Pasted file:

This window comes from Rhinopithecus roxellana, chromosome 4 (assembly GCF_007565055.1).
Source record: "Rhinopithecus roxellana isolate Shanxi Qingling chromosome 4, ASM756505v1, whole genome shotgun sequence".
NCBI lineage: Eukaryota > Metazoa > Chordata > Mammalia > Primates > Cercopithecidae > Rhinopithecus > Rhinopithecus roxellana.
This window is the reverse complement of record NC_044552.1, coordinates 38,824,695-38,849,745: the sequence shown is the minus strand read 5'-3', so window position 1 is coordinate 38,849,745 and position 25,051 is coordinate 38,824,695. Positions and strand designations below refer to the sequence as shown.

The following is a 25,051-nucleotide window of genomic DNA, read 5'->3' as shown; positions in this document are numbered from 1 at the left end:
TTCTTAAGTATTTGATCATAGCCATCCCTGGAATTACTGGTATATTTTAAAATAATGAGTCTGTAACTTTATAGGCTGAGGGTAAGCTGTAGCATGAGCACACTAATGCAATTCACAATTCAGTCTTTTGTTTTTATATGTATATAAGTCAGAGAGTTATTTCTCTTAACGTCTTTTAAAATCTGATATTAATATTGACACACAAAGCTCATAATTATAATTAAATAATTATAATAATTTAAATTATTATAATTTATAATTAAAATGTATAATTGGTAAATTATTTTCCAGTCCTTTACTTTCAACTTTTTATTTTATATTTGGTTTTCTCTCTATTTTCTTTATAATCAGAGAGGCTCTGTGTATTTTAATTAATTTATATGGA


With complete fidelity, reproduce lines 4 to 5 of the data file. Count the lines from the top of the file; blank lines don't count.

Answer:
This window is the reverse complement of record NC_044552.1, coordinates 38,824,695-38,849,745: the sequence shown is the minus strand read 5'-3', so window position 1 is coordinate 38,849,745 and position 25,051 is coordinate 38,824,695. Positions and strand designations below refer to the sequence as shown.

The following is a 25,051-nucleotide window of genomic DNA, read 5'->3' as shown; positions in this document are numbered from 1 at the left end: